After these initial efforts, the developers moved to create a new lobby near the Ninth Street side of the building and a great hall in the interior to connect the two lobbies. Subsequent phases prepared additional floors for occupancy as needed for Twitter expansions and for other tenants, followed by phases focused on the retail areas. Construction on the 1 TENth office building located behind the main building was the final phase and began in April 2013.
The site was acquired in spring 2011. The equity came from one of Shorenstein’s investment funds, Shorenstein Realty Investors Nine L.P. That same spring, a construction loan was arranged with Wells Fargo to fund the renovation and redevelopment costs.
The goal of the overall plan was to knit the two buildings together to create a multibuilding office complex with compelling ground-level public and retail spaces. Fundamental to the overall repositioning plan was the reconfiguration of the ground level of the historic 1355 Market building.
The original configuration included a main lobby area near Tenth Street that led to a small, two-level circular atrium at the center of the building, which in turn connected to a rear entrance that provided access to the alley and the second building. This entire public area was reconfigured and opened up, creating a compelling interior space that offers better views to the rear building and the new plaza.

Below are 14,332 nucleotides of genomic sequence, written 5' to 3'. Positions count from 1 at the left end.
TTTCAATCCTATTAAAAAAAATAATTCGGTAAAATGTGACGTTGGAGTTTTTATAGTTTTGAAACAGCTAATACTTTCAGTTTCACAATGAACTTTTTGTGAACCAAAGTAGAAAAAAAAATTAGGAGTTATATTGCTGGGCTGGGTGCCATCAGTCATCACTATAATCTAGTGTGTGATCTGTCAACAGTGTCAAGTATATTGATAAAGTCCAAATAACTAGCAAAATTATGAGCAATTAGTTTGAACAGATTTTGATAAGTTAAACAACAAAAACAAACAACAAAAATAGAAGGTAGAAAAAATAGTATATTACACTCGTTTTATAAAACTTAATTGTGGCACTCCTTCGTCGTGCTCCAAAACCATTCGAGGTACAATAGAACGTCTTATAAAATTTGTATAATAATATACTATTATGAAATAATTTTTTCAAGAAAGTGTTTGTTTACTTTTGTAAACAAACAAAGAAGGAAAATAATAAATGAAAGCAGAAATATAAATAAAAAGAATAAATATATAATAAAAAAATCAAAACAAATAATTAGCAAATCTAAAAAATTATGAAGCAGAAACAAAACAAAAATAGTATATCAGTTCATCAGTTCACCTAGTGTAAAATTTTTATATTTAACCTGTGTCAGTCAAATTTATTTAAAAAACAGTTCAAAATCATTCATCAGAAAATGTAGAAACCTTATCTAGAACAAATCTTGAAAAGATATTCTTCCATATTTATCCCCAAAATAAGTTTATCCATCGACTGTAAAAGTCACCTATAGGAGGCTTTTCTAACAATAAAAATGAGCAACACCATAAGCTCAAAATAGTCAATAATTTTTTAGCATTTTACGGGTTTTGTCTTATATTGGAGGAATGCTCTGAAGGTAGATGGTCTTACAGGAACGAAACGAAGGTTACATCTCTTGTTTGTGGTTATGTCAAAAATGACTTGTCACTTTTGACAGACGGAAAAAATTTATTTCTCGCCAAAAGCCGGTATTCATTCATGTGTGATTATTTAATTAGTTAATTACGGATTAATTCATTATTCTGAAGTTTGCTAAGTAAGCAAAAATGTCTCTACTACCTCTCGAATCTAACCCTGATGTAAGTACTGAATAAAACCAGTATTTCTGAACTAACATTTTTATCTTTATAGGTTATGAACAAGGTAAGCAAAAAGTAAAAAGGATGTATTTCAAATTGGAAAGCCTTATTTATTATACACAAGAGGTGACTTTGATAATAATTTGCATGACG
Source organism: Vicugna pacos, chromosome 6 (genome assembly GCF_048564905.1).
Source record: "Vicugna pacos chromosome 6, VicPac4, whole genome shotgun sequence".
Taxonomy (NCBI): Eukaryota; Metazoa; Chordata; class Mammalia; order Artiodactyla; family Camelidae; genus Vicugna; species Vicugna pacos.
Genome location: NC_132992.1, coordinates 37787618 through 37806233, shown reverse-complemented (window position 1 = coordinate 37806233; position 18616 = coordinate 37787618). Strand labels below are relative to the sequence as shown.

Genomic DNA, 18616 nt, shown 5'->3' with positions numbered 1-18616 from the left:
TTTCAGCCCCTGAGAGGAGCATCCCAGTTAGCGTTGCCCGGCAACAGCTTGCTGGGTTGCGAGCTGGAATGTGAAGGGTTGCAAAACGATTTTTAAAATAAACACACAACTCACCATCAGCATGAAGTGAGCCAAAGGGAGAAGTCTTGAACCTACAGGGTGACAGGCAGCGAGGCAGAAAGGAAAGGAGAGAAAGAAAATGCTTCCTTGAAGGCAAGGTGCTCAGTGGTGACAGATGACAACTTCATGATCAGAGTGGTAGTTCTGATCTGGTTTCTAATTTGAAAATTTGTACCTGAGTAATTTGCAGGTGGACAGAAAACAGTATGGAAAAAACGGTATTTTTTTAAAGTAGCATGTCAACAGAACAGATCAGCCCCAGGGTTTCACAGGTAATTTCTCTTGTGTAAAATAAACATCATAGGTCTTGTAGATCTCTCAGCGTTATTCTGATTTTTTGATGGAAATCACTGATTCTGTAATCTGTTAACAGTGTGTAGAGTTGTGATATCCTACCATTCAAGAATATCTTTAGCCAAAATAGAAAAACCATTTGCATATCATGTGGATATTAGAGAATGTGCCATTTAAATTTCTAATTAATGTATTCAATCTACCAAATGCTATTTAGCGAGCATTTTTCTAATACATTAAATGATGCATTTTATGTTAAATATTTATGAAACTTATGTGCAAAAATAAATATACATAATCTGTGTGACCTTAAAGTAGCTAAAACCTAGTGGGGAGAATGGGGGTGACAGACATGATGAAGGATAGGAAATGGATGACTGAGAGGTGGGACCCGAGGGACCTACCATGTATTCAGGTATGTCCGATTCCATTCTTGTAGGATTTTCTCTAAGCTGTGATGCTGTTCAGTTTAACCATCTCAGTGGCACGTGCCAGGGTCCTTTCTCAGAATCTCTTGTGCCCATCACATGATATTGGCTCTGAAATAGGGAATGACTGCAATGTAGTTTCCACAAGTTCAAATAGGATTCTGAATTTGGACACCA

The original lobby was restored, and the circular atrium was transformed into a more open square atrium. Most important, by opening this space, the designers were able to create a visual connection from the front lobby through the 1355 Market building to the plaza and the 1 TENth building.
A second entrance, lobby, and core were added to the building near the Ninth Street side, including six new passenger elevators; this lobby is connected to a new interior concourse that connects to the historic lobby. On the right side of the atrium, as one enters from the historic lobby, is the new Market on Market, an unusual food market that occupies 22,000 square feet (2,000 sq m) of space facing onto both Market and Tenth streets. This market includes large, open entrances off the atrium, enhancing the open feeling of the public area.
To the left side of the atrium is a long, wide, two-story concourse that connects to the second lobby and core of the building. Space on either side of the concourse has been leased to two restaurants—Bon Marché and Dirty Water—which will have either glass frontage along the concourse or will open onto it.
The 1355 Market building was seismically retrofitted, as well, to include new shear walls around the elevators and stairwells (including new footings) and a second concrete core that runs from the basement to the 11th floor, which added mass to stabilize the building.
A key feature of the final design is that the large floor plates offer tenants a variety of configurations while affording easy collaboration across one large floor for many workers, a feature sought by tech tenants.